#Mental Health #Mindfulness

Why does my back always hurt? – How back pain became a widespread disease

We all know the feeling of our bodies not quite wanting to do what we’d like them to. There’s pressure in your head, your neck is seized up or you have a stabbing pain in your back. “Just not right now” is definitely one of the most common reactions; after all, pain is never really on one’s to-do list.

If you think that the common flu is the most frequent reason for sick leave, you’re mistaken. The DAK Health Report confirms that it is primarily back problems and other musculoskeletal disorders that checkmate workers. A total of 21 percent of sick days can be attributed to this. Germany seems to be carrying a terribly big burden on its back – but what exactly is it?

This month, we’d like to take a closer look at the subject of pain under the title #painkillers. In this first article, we would like to explore what pain actually is and how it develops. We are going to focus specifically on back pain and ask ourselves how it comes about in the first place.

In the next two articles, we will then suggest treatment methods and provide tips on what other methods are available apart from pain killers to help you get through the day without discomfort.

Pain: your body’s natural alarm system

All of us have had pain at some point. It could have been neck tension or even a broken heart because of a separation. So, as you can see, pain is not always just pain – there are different types.

Let’s take a very simple example to understand the processes in the body: We accidentally bump our forehead on an open kitchen cupboard in the office (ouch!).

Everything starts with pain receptors on your skin, which become active in this moment and give off electrical signals. These signals are now transported via the spinal cord into the somato-sensory complex in the brain. Here it is determined:

  • Where does the pain come from?
  • How big is the painful area?
  • How intense is the sensation?
  • How long will the pain last?

But the motor cortex in the brain also wants to take action and either prompt us to flee very quickly or to take a break to recover from the pain. Surely you would interrupt a conversation if you’ve just bumped your head on the kitchen cupboard.

Simultaneously with all these processes, areas are awakened that are responsible for the emotional processing of pain. This is about how you deal with the pain. The range of possibilities is wide: cry, laugh, scream or faint (hopefully not!).

However, some types of pain can also trigger deep-seated emotions such as fear or panic, because we are reminded of something that we may have stored in our subconscious – supposedly safely – (here pain can act as a trigger). No matter how unnerving it may be, these are all very meaningful processes that demonstrate what a miracle the human body actually is.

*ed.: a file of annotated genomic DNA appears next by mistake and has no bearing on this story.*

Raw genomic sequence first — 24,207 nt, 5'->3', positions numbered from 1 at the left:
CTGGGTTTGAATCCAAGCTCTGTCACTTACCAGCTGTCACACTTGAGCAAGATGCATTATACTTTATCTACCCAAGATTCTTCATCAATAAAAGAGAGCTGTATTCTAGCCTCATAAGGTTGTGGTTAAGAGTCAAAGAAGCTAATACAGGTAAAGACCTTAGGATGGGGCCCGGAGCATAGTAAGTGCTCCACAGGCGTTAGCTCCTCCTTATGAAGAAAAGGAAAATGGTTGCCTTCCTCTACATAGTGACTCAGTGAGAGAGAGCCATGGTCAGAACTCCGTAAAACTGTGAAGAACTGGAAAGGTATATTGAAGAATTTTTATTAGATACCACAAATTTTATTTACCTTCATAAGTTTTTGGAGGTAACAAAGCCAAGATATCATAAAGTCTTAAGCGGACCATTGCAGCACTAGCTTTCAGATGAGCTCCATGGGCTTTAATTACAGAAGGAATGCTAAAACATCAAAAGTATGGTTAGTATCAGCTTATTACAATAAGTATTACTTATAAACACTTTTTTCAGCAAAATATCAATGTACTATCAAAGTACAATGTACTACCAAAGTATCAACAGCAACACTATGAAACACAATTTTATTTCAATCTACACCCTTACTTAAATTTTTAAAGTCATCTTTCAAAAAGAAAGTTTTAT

In acute pain situations, you’re able to take a step back, process the pain, and calm down again. But what happens if the pain becomes a constant problem?

Chronic pain: When even small irritations test your patience

As you read earlier, most sick leave in Germany is related to back pain or musculoskeletal disorders. Because in many cases the pain has been going on for a long time, we are talking about chronic pain. Chronic pain leads to pain memory.

Scientists have discovered that the areas of the brain responsible for pain that we just spoke about, change in the case of chronic pain.

Because the brain wants to protect itself from an emotional overload of pain, for example, the relevant brain area is simply reduced in size so that you feel less pain. Initially, this makes sense, but in the long term it is disadvantageous for the affected person as this area of ​​the brain produces its own opiates that reduce our sensitivity.

In concrete terms, this means: If this area is smaller, it is no longer able to regulate pain as well as before and we perceive even small stimuli as unpleasant. So, our “fuse” gets shorter.

This can often end in a negative downward spiral, as pain patients with chronic pain then tend to rate events as more negative than they actually are. We also know that people who are generally negative experience pain much more easily than positive people. Soon you become stuck and can’t escape from this cycle.

The good news is, according to science, the pain area in the brain can become larger again, and even grow back to its original size if the pain is treated successfully.

What can sometimes feel like a nightmare is actually a blessing from a biological point of view. Why? Because pain is the body’s natural alarm system.

Your body is basically trying to tell you: “Stop, something is wrong here and I’m asking you to have a look!” Sometimes, unfortunately, life has to slow us down by making us feel like nothing is working any more in order for us to take our bodily needs seriously and to start living consciously.

How many types of pain are there and how do they feel?

Pain can basically be divided into different categories and types. This helps doctors, physiotherapists, osteopaths, non-traditional practitioners, etc. to treat it. Here are some of the types of pain:

  • Nociceptor pain. This is the largest category of pain. Here, the pain receptors for tissue injuries that lie on the skin and internal organs are stimulated. We are familiar with this type of pain from burns, cuts, or bruises.